BROOKE GLADSTONE:I have a couple of quotes here from the index on censorship which is an international media watchdog group, and here's a quote: "Rough but perfectly serviceable Iraqi stations are being swallowed up or chased off the air by IMN, which says it merely wants to reclaim equipment that is legally theirs. Iraqi broadcasters outside the IMN loop are scathing about IMN's own broadcast record but appear powerless to stop IMN from having its way." They're, they're gobbling up independent stations and forcing them under its umbrella?
DON NORTH: Well, all the stations certainly under Saddam were under the auspices of the Ministry of Information, and the idea was that IMN would take over these stations and get them up and running, train or re-train the staffs and see that they got new equipment. But what happened was that many of the staff and executives in these stations -- let's take Mosul, for instance, which is one of the larger stations -- they didn't agree with constant prioritizing of CPA news, so they opted out, and in Mosul, with the help of the 101st Airborne, they did become independent of IMN. And you know, I can sympathize with this, but it tends to break down a very needed network and cement, if you will, for Iraq at a very crucial time. IMN needs to be an Iraqi network. The people in Mosul, the Kurds, need to be able to hear what Baghdad is saying, and the central authority should be able to hear what the Kurds are saying. And this has broken down!
BROOKE GLADSTONE:As you describe the Mosul situation, it's not entirely clear to me. Do you think that there ought to be Iraqi stations that are independent, not under the CPA umbrella or not?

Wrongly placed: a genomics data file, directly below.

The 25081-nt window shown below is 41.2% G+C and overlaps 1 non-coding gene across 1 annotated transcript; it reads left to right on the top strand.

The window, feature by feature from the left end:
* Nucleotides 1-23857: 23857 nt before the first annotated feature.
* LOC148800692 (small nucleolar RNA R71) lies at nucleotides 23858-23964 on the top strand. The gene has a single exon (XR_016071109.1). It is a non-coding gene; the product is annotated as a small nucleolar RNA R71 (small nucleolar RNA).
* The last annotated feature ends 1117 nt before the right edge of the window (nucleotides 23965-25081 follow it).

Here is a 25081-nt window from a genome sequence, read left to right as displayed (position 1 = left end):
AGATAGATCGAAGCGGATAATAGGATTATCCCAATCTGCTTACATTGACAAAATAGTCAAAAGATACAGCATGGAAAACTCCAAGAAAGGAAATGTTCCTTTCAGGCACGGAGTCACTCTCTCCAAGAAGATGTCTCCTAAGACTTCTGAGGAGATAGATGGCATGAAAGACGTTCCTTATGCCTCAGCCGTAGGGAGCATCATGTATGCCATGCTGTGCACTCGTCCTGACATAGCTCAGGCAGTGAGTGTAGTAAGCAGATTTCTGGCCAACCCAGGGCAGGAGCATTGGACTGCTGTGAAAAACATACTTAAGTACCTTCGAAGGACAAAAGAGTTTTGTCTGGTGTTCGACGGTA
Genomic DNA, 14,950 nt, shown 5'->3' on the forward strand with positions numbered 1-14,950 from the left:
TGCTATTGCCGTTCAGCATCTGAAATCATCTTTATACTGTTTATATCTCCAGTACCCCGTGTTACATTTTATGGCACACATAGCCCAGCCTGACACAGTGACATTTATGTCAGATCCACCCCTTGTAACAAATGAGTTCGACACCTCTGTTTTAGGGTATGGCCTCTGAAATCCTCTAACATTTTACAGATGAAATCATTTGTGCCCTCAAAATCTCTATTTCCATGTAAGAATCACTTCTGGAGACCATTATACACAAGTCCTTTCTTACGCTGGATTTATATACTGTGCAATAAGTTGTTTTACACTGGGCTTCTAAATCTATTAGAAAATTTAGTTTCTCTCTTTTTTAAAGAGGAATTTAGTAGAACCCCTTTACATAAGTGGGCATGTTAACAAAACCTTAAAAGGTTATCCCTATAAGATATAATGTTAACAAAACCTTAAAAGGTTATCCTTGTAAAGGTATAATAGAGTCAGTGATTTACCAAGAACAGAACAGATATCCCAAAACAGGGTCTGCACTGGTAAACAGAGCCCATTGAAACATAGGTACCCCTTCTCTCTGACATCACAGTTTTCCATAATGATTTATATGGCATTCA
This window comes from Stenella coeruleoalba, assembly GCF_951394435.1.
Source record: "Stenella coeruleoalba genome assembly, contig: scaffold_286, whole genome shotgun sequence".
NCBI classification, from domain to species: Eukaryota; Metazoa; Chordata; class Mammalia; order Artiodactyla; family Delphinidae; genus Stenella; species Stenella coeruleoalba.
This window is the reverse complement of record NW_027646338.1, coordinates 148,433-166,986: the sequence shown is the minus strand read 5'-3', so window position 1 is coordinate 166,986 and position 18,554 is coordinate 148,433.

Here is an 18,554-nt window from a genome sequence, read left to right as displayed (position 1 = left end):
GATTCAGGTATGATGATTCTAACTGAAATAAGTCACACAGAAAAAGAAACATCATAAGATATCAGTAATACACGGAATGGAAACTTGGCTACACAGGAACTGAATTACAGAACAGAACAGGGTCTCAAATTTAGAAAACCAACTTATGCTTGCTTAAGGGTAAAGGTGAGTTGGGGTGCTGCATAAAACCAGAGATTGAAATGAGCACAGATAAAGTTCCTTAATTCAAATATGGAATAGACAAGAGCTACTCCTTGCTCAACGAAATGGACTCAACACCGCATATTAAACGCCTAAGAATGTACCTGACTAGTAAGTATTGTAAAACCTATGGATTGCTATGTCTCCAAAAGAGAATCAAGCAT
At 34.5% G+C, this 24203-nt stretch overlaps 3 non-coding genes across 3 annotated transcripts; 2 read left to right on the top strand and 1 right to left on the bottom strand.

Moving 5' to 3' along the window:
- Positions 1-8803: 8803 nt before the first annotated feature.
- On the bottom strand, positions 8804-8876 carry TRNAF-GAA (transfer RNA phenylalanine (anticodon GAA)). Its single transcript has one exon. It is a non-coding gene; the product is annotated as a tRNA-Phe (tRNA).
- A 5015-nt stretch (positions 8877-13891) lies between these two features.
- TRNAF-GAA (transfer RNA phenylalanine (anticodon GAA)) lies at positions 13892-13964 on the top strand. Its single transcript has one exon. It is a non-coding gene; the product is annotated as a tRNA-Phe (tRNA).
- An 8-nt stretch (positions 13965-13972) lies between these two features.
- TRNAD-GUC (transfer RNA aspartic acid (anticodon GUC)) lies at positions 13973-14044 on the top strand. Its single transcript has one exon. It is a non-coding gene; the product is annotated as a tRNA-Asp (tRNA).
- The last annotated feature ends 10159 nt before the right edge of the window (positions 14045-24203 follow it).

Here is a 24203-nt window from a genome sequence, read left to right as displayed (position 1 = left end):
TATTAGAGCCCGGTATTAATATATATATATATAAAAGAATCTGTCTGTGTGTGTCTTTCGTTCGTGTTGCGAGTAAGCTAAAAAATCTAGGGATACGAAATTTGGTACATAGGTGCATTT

DON NORTH: Oh, yes, let a hun--a hundred varieties [LAUGHS] of stations, radio, TV, blossom. But I think what CPA was supposed to be doing, and that is forming a PBS of Iraq, should be a priority. I grew up as a kid in western Canada. It was news to me that Canada was a bi-lingual country. I didn't know any French people. But we had this thing called the CBC -- sort of a PBS of Canada. I think probably Canada would have become the 52nd state of the United States had not there been some cement to hold it together, like the CBC. And that's what they need in Iraq.
BROOKE GLADSTONE:But given what you've seen in Iraq, can the CPA really launch a PBS-style network if its credibility is being impugned, and you say being impugned with good reason.
DON NORTH: Well, I'm not optimistic at the moment. I estimated that we had perhaps a window of opportunity of four months to establish IMN with some credibility to the Iraqis. It may too late, no matter what they do; IMN may be saddled with this bad image of being a voice of America, being a voice of CPA, even if they start to improve.
BROOKE GLADSTONE: Well, Don, thank you very much.
DON NORTH: You're very welcome.
BROOKE GLADSTONE: Don North is an independent TV producer and a former senior TV advisor to the Iraq Media Network.